The Vineyard Gazette – Martha’s Vineyard News
Raphael Warnock may be Georgia’s first black US senator, but he doesn’t consider himself a politician.
“I’m not in love with politics, I’m in love with change,” Mr Warnock said. “I got involved in something as messy as politics with the hope that somehow the things I’ve worked on all my life, maybe I could work in this domain.”
It was that spirit of change that ran through the senator’s speech on the opening night of Martha’s Vineyard Author Series, which runs through mid-August. Before a sold-out crowd Thursday night at the Chilmark Community Center, Mr. Warnock spoke about both his religious faith and his faith in American democracy.
“Democracy, to me, is the political implementation of a spiritual idea,” Mr Warnock said. “The notion that we all have a spark of the divine within us, so we must have a voice in directing our country and our destiny.”
Mr. Warnock spoke with Barbara Phillips, a lawyer and civil rights advocate. The two were there to talk about A Way Out of No Way, Mr Warnock’s memoir which was released earlier this month. Before the talk began, author series founder Suellen Lazarus greeted the crowd and introduced the pair.
“The last time we had a series of authors here in this room was in 2018,” Ms. Lazarus said. “Four years later, we get to open with Senator Warnock.”
During the conversation, Mr Warnock spoke of his journey from his youth in social housing to becoming a pastor and running for office. He weaved lessons from the Bible with lessons from American history to share his wisdom about the country’s current situation. Often, Mr. Warnock stopped short of disclosing everything about himself so as not to divulge the book too much.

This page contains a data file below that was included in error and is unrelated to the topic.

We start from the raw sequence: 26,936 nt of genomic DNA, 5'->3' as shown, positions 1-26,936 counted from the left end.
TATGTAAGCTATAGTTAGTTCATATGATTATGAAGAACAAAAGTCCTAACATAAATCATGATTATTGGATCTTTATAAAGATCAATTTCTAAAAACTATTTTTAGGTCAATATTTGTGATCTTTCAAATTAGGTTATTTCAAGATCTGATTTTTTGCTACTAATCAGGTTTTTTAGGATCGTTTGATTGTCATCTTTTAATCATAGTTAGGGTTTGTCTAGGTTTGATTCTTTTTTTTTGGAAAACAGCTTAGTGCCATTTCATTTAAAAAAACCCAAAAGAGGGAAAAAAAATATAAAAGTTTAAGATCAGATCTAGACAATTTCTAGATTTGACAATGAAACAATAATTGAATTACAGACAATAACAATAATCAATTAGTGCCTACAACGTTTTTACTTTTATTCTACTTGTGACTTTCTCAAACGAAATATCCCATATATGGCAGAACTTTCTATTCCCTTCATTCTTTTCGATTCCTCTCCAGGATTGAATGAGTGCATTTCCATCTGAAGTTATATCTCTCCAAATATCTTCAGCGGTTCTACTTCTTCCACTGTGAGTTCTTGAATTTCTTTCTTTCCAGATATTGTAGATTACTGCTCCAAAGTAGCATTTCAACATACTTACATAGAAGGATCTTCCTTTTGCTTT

“I don’t want to tell you, you have to read the book,” he said half-jokingly at one point.
For more than 15 years, Mr. Warnock served as pastor at Ebenezer Baptist Church in Atlanta, where Martin Luther King Jr. once held the same position. Mr. Warnock travels from Washington, DC to Atlanta every Sunday to preach, and said his faith has long formed the basis for engaging in the political and social process.
“The spiritual must meet the practical,” he said. “All the great religious traditions engage us in the world.”
Georgia was represented in the Senate by Herman Talmadge and Richard B. Russell, both segregationists, when Mr. Warnock was born in 1969. Mr. Warnock winning his seat with Jon Ossoff, the state’s first Jewish senator, is a sign of American progress. , he said.
“Talmadge said ‘we love the Negro in his place, and his place is at the back door,'” Mr Warnock said. “Well, I’m now sitting in his place.”
But if the election of Mr. Warnock and Mr. Ossoff represented the expansion of democracy, the events that followed represent its contraction, he said. Both men officially won the election on January 5, a day before the storming of the United States Capitol. Both of these moments, and what they represent, are significant to the history of our country, Mr. Warnock said.
“January 6th is part of who we are, and always have been, but guess what, January 5th is too,” he said. “We have to decide what America we are going to be.”
Mr Warnock cited the late civil rights leader John Lewis as an example of why it is important not to give in to these periods of contraction. Mr. Lewis and a legion of activists crossed the Edmund Pettus Bridge fighting for black people to have the right to vote in Alabama in 1965, knowing they could be beaten and killed. But they did it because the fight to bring the country to its promise of freedom and equality for all was so important, he said.
“We talk about the movement as if these victories were inevitable; they were entirely unlikely,” Mr Warnock said. “And yet people kept the faith and kept pushing and they kept fighting. So who are we to give up at a time like this?
Senator Raphael Warnock will deliver this Sunday’s sermon at the Tabernacle at Oak Buffs Campground, in a combined service of the Camp Meeting Association, First Congregational Church of West Tisbury and Union Chapel. Services begin Sunday at 9:30 a.m.